Sunday, January 31, 2016

Dakota Dreamin'

I once heard someone say that when they go to the library, they will pick the book to the left or right of the book they were originally looking for, and just see what happens.  I found myself in the 900s section of the library the other day searching for a guide book for the Dakotas.  I noticed a book, aptly called, Dakota, a memoir by Kathleen Norris.  It's rare for me to start reading a book that I've heard nothing about, but there is something liberating about a literary whim!  

Being very fond of wide open plains, big sky, and rural landscapes, I've been dreaming of going to the Dakotas this year.  Norris had been living in New York City with her husband when they learned of the opportunity to live in the house built by her grandparents in an isolated town on the border of North and South Dakota, and decided to pursue small town life on the great plains.   She describes the push and pull of living in a small town, though she says, "I make no attempt in this book to resolve the tensions and contradictions I find in the Dakotas between hospitality and insularity, change and inertia, stability and instability, possibility and limitation, between hope and despair, between open hearts and closed minds."  While I felt the book lacked a clear structure and seemed thematically repetitive, there were many beautiful descriptions and passages that were illuminating for me as someone with little experience with small town rural life.  Here are some of my favorite passages:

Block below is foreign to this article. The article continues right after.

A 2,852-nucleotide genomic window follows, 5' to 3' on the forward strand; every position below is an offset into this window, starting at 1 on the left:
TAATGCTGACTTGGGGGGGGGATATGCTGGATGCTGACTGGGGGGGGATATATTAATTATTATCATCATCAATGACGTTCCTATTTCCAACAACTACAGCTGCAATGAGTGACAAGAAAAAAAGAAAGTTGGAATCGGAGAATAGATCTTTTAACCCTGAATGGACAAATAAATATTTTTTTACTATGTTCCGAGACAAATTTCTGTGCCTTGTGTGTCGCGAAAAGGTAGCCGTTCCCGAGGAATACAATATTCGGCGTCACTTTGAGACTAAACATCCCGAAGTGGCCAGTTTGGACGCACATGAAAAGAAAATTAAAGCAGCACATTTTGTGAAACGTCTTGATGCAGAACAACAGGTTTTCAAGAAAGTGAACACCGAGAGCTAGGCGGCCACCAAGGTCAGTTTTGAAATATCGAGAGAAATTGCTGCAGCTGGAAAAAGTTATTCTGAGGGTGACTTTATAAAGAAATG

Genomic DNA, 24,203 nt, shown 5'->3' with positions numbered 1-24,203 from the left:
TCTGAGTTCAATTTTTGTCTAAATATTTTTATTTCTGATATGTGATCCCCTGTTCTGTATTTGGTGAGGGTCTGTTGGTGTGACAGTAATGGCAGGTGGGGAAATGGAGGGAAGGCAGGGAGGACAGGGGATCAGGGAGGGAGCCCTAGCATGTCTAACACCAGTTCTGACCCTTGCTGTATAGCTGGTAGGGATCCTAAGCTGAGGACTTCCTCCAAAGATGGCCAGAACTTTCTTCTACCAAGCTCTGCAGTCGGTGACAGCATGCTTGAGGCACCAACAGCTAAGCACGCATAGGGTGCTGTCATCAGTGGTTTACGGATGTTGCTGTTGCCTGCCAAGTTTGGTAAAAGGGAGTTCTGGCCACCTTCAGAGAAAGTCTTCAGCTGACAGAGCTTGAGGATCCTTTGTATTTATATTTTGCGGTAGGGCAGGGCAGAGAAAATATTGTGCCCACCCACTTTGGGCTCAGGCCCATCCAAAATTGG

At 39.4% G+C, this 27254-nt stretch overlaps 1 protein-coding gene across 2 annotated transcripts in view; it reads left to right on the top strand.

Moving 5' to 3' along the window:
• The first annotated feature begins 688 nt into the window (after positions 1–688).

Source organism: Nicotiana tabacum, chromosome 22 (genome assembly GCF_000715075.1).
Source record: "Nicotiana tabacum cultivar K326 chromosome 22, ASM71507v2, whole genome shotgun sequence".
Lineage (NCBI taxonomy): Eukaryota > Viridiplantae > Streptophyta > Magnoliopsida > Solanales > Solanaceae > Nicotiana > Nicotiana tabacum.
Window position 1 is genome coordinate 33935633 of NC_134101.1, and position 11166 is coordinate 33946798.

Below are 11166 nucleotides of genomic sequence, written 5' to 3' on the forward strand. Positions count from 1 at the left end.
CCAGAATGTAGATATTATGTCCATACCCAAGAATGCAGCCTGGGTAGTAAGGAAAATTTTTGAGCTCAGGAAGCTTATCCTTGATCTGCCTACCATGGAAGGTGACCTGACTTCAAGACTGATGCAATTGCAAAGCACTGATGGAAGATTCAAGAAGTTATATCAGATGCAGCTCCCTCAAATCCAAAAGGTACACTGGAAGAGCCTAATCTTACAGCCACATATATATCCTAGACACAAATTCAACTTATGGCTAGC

"Magnificent old words like farrow, common English five hundred years ago, are still in use on the Plains."

"Plains speech, while nearly devoid of "-isms" and "ologies" tends toward the concrete and the personal"  the weather, the land, other people."

"Because it can't look outward, the town begins to turn in on itself, and a schismatic ultimately self-defeating dynamic takes hold."

 "Such outsiders can unwittingly pose a threat to the existing social order, and if their newcomers' enthusiasm doesn't wear off, if their standards don't fall to meet the town's, and especially if they keep on trying to share what they know, they have to be discouraged, put down, even cast out."

"Interlibrary loan is an unwelcome link to a larger world, forcing us to recognize that we're not as self-sufficient as we imagine ourselves to be."

"Hanging up wet clothes gives me time alone under the sky to think, to grieve, and gathering the clean clothes in, smelling the sunlight on them, is victory. "

"It seems a wonder to me that in our dull little town we can gather together to sing some great hymns, reflect on our lives, hear some astonishing scriptures (and maybe a boring sermon; you take your chances), offer some prayers and receive a blessing." 

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